The assessor even asked me if I was telling the truth about my ability to walk within the distance she asked about, basically saying I was lying.  I know there is no use contacting anyone about the assessor but when she writes things like this in my report, it really makes me angry and want to complain about her: I need prompting and encouragement to wash and change my clothes but because I have children and care for them, I have adequate motivation...  She just contradicted almost everything I said.  If I said I could stand but with pain, she finished the sentence off herself verbally and was typing in that I could do so fine and ignored what I had said.
  • poppy123456
    poppy123456 Member Posts: 28,506 Disability Gamechanger
    The minute you said "you can stand" was all they needed. If you have pain when standing and walking then the answer should have been no, not without pain.

    There's never enough of time to go into a lot of details during any assessment. The time to do this was when you filled out the form, without stating your whole life story, of course. Less is often more and keeping it straight to the point with those real life examples is always better.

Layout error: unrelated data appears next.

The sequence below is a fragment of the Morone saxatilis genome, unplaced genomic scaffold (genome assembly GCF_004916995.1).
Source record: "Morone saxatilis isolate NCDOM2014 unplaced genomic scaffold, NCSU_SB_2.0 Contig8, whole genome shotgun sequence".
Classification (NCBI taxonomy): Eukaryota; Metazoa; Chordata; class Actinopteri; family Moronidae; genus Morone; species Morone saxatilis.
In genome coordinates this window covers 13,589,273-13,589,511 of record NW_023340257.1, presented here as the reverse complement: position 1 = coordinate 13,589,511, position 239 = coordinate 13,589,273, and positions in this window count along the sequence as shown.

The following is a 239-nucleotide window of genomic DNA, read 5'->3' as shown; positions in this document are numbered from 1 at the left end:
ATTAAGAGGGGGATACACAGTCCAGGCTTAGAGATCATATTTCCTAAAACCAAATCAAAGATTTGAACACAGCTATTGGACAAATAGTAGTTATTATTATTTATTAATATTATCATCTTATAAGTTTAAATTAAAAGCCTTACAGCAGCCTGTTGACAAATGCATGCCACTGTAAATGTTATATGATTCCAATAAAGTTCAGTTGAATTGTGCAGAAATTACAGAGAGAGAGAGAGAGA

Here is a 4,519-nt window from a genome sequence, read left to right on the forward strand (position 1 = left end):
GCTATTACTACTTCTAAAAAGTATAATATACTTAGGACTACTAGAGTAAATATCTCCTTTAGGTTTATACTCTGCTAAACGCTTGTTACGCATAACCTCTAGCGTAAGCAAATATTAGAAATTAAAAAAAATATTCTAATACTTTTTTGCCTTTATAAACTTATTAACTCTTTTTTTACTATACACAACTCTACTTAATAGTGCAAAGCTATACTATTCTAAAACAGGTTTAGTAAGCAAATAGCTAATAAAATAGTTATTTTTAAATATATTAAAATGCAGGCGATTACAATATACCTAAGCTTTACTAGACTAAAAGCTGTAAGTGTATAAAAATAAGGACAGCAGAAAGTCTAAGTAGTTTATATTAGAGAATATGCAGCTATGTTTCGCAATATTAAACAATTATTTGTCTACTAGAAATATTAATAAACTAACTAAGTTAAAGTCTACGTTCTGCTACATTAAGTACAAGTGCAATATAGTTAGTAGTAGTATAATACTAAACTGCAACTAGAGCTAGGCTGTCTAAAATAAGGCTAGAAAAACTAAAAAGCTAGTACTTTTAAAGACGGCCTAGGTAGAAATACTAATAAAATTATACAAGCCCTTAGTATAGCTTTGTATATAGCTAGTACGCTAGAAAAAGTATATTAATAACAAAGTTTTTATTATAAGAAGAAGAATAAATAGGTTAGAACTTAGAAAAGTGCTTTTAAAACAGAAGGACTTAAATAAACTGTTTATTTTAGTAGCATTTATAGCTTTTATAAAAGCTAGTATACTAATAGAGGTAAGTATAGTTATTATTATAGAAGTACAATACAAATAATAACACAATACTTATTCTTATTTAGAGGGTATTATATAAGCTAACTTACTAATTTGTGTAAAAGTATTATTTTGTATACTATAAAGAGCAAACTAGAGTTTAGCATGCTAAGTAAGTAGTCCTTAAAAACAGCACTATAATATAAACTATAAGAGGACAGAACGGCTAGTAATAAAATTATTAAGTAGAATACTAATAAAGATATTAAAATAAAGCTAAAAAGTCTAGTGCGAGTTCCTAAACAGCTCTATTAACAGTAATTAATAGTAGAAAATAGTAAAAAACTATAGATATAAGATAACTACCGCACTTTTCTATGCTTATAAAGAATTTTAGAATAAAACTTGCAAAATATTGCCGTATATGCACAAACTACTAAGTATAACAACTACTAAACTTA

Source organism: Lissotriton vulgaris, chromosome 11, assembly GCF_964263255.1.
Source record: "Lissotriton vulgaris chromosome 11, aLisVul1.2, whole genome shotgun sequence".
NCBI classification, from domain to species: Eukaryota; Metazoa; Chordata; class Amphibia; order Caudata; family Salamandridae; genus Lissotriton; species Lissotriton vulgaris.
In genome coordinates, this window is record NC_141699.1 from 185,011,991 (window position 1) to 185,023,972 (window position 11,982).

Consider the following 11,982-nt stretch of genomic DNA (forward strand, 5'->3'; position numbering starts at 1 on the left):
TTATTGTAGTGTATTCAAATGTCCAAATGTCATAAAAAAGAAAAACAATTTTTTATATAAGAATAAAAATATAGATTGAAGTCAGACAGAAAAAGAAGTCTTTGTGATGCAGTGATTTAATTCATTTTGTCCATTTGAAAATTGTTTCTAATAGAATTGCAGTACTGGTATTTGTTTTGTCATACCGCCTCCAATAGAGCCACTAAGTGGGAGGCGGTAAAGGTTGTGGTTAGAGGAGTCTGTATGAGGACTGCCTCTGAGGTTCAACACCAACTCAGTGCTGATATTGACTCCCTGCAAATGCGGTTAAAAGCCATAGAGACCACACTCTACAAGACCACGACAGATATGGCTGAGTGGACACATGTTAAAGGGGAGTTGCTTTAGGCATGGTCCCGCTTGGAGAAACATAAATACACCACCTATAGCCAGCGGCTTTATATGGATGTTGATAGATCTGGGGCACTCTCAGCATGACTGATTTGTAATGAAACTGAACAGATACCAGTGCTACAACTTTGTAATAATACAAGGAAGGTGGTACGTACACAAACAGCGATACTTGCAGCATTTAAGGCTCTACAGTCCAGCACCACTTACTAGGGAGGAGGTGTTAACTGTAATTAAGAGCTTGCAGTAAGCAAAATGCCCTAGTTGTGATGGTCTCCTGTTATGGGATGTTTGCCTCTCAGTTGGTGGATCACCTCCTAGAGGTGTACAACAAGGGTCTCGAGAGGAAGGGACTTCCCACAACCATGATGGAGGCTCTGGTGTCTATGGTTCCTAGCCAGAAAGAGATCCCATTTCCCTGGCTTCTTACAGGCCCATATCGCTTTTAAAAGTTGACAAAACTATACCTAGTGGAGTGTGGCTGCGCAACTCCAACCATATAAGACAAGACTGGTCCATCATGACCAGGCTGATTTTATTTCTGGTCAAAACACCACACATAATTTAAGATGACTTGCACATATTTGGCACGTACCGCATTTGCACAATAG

You can complain about the HCP to the health assessment providers. Details how to do this is on their website but i would concentrate on the MR first. Once that is done then you can complain.
  • subs
    subs Member Posts: 11 Listener
    Its not just a matter of them awarding me PIP, its about the assessor lying and contradicting things when on the phone and in the report.  How can they get away with doing things like that yet wanting people to have faith in the system? After reading stories about applying for certain benefits, I'm not surprised some people do exaggerate their condition in order to counter act the lies the assessors/DWP make up.